3psilon
  • 3psilon
Why does it take infinite time to achieve final equilibrium ?
Concepts and definitions
  • Stacey Warren - Expert brainly.com
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jamiebookeater
  • jamiebookeater
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anonymous
  • anonymous
Who says it does?
3psilon
  • 3psilon
http://ocw.nd.edu/aerospace-and-mechanical-engineering/thermodynamics/eduCommons/aerospace-and-mechanical-engineering/thermodynamics/lectures/chapter-2
3psilon
  • 3psilon
Page 34 5th paragraph

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anonymous
  • anonymous
I see. This is sort of a silly statement. It probably makes the assumption that, because the driving force for any return to equilibrium is, roughly speaking, equal to the "distance" of the system from equilibrium, the driving force will steadily decrease to zero as the system approaches equilibrium, so that the approach of the system to equilibrium is asymptotic. For example, the rate of heat flow out of an object heated above ambient is proportional to the difference in temperature between the object and the surroundings. As heat leaves the object, the "driving force" for heat flow (the temperature difference) declines, so the rate of heat flow falls, and the rate of cooling declines. You might imagine, therefore, that the time ti takes the object to reach EXACTLY ambient temperature is infinite, although it will get as close as you like in a finite time you can calculate, e.g. it wil be within 1 degree in 10 minutes, say, and therefore within 0.1 degree in 100 minutes, 0.01 degrees in 1,000 minutes, and so forth. The reason this is silly is that it forgets about fluctuations, which are an important phenomenon even within classical thermodynamics, as here. Fluctuations means a system is always wandering a bit from the values of the thermodynamic variables that define "the" equlibrium state. For example, an object in thermal equilibrium with its environment will, nevertheless, always experience tiny fluctuations in temperature above and below ambient, as tiny bits of excess heat energy flow into and out of the object. These fluctuations necessarily put a lower bound on how close a system can be to equilibrium and still be described as not in equilibrium. That is, if you are considering a system cooling to thermal equilibrium, you can no longer logically say it is not in equilibrium when the average tempature difference between the object and the environment is less than or equal to the average fluctuation in temperature. That will always occur in a finite amount of time -- so equilibrium does not, in fact, take an infinite amount of time. These fluctuations always exist, and in fact there is a deep connection between the relaxation of the system to equlibrium and the size of the fluctuations at equilibium, called the Fluctuation-Dissipation Theorem.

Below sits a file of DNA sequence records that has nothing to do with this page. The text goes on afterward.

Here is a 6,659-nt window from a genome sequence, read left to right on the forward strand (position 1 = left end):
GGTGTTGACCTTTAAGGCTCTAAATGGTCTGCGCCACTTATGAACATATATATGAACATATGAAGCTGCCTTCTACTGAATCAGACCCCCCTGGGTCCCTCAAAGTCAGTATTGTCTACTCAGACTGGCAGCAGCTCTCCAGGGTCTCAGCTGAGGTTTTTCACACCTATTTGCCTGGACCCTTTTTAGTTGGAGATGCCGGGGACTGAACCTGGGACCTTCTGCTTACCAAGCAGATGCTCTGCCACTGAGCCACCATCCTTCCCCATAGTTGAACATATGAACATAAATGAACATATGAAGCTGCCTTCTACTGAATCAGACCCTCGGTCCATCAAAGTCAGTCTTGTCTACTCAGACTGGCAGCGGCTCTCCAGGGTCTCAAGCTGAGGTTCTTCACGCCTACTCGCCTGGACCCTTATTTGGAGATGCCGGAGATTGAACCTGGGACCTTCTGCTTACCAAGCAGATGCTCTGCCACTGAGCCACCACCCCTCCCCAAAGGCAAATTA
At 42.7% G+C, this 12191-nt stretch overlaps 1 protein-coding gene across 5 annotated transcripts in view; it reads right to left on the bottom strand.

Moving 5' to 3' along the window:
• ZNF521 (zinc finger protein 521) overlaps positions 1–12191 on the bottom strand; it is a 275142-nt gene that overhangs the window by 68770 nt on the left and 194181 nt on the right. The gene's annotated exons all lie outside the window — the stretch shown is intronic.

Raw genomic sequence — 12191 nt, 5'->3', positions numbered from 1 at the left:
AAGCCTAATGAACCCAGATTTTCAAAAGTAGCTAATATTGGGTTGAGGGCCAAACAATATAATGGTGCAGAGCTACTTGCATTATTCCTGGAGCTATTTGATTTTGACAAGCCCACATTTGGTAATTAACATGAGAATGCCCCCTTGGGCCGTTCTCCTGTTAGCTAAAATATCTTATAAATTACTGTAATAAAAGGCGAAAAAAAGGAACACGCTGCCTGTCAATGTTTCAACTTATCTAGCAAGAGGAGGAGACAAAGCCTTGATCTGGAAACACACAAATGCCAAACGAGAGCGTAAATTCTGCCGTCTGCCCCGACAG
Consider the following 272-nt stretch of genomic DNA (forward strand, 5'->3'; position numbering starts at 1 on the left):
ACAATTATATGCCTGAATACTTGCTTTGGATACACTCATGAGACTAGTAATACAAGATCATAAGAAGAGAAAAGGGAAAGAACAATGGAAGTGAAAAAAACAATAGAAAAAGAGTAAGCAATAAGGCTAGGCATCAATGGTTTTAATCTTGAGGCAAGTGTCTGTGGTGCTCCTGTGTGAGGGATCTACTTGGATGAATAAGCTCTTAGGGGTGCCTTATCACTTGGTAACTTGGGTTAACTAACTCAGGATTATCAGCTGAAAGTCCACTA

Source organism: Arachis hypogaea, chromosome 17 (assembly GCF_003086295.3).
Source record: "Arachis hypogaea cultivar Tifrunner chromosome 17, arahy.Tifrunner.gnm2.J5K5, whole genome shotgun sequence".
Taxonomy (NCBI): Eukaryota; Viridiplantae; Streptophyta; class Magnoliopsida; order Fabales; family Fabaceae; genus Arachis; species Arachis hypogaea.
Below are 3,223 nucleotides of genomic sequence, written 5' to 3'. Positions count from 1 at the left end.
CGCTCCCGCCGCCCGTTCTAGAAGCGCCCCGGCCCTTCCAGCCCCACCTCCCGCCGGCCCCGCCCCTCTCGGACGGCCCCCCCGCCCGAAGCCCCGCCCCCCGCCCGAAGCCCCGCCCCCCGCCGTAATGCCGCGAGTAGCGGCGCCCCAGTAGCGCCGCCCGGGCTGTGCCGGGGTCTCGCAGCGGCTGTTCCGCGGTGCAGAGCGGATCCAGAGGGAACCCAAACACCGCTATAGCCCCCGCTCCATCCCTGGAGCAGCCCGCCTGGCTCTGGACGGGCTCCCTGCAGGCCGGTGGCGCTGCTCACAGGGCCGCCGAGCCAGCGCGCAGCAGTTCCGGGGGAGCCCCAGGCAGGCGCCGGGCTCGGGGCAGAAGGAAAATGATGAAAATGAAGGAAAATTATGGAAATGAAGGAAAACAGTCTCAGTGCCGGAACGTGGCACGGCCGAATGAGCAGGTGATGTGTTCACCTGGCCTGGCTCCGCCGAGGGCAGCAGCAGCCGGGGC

anonymous
  • anonymous
I will say, however, that it is important to understand that approaches to equilibrium generally do have an asymptotic character. The reason is as I said above, to first order, the size of the driving force for change is proportional to the difference between the value of some order parameter in the system now and when it is in equilibrium. As the system approaches equlibrium, this driving force necessarily vanishes. A very general result is that you can expect an exponential decay of the order parameter to its equilibrium value. So, for example, you should expect the temperature of a hot object cooling, the pressure of a system leaking, et cetera, to fall like exp(-t/T) where t is time and T is some characteristic time that will depend on the details of the process.
3psilon
  • 3psilon
Wow thank you for such s detailed explanation ! I just started thermo and you made it pretty clear ! Thank you so much @Carl_Pham
anonymous
  • anonymous
Ah, the queen of empirical science. See if you can keep a long perspective on thermo. It's easy to get caught up in its thickets of mindless equations about ideal gases and isothermal this and that, and think it's just a dull piece of rigamarole. But in fact thermodynamics has an astounding simplicity, generality, and elegance which will richly reward you if you can get past all that. I wish I could think of a good Stephen Hawking like overview that would convey this impression, but thermodynamics is so far out of favor in modern instruction that's tough. H. B. Callen's classic graduate textbook ("Thermodynamics") as some, but it's very dry. You can probably get a taste by googling terms like "entropy of the universe," "arrow of time," "Maxwell's Demon," "Gibbs Paradox," and "Poincarre recurrence."
3psilon
  • 3psilon
Will do ! thanks for the helpful advice!
UnkleRhaukus
  • UnkleRhaukus
equilibrium is not equilibrium
anonymous
  • anonymous
this is probably a more theoretical question

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